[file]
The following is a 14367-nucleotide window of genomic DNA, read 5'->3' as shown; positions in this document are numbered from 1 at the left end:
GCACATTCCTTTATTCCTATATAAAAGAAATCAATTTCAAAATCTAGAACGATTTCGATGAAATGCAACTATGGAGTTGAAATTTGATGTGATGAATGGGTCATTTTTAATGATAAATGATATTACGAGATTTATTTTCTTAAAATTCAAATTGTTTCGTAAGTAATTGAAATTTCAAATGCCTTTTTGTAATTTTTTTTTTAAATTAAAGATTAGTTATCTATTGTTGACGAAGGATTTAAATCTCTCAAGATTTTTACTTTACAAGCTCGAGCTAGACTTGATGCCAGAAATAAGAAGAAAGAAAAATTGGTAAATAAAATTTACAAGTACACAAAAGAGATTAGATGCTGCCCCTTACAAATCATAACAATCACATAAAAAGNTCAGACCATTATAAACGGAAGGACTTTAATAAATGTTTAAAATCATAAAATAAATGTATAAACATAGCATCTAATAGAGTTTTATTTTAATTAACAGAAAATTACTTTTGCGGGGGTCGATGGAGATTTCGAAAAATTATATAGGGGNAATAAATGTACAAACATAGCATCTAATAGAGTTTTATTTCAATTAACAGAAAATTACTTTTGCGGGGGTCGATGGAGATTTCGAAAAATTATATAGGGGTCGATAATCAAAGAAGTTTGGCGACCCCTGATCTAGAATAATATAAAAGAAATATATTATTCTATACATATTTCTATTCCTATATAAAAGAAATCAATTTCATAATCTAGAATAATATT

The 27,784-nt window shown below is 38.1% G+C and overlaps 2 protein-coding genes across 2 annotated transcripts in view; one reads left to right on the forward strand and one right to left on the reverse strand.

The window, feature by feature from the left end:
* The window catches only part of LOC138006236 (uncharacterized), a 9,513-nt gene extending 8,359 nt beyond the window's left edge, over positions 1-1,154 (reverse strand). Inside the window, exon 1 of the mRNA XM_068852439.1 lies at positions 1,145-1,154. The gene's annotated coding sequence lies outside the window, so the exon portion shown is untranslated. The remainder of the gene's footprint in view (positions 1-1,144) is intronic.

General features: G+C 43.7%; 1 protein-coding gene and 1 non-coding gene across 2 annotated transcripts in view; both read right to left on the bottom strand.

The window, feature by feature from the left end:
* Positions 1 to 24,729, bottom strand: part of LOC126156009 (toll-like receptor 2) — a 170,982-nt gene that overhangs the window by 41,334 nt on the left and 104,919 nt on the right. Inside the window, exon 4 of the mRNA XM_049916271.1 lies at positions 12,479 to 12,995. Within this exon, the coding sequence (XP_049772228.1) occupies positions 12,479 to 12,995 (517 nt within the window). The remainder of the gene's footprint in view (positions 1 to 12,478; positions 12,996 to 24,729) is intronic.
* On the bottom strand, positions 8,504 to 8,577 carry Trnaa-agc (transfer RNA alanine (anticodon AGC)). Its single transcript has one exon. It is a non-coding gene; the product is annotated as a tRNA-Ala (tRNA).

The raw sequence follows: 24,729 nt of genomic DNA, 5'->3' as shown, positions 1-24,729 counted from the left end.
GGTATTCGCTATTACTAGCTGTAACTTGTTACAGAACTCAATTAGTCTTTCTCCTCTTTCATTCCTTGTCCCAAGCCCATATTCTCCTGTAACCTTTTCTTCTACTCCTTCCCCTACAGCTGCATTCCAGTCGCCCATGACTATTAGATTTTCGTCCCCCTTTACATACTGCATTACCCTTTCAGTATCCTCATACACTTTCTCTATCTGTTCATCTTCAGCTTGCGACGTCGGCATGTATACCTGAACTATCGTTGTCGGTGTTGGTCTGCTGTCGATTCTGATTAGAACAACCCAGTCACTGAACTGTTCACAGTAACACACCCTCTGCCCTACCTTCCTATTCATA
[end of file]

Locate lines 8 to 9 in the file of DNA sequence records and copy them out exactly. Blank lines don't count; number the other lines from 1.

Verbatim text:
* Positions 1 to 24,729, bottom strand: part of LOC126156009 (toll-like receptor 2) — a 170,982-nt gene that overhangs the window by 41,334 nt on the left and 104,919 nt on the right. Inside the window, exon 4 of the mRNA XM_049916271.1 lies at positions 12,479 to 12,995. Within this exon, the coding sequence (XP_049772228.1) occupies positions 12,479 to 12,995 (517 nt within the window). The remainder of the gene's footprint in view (positions 1 to 12,478; positions 12,996 to 24,729) is intronic.
* On the bottom strand, positions 8,504 to 8,577 carry Trnaa-agc (transfer RNA alanine (anticodon AGC)). Its single transcript has one exon. It is a non-coding gene; the product is annotated as a tRNA-Ala (tRNA).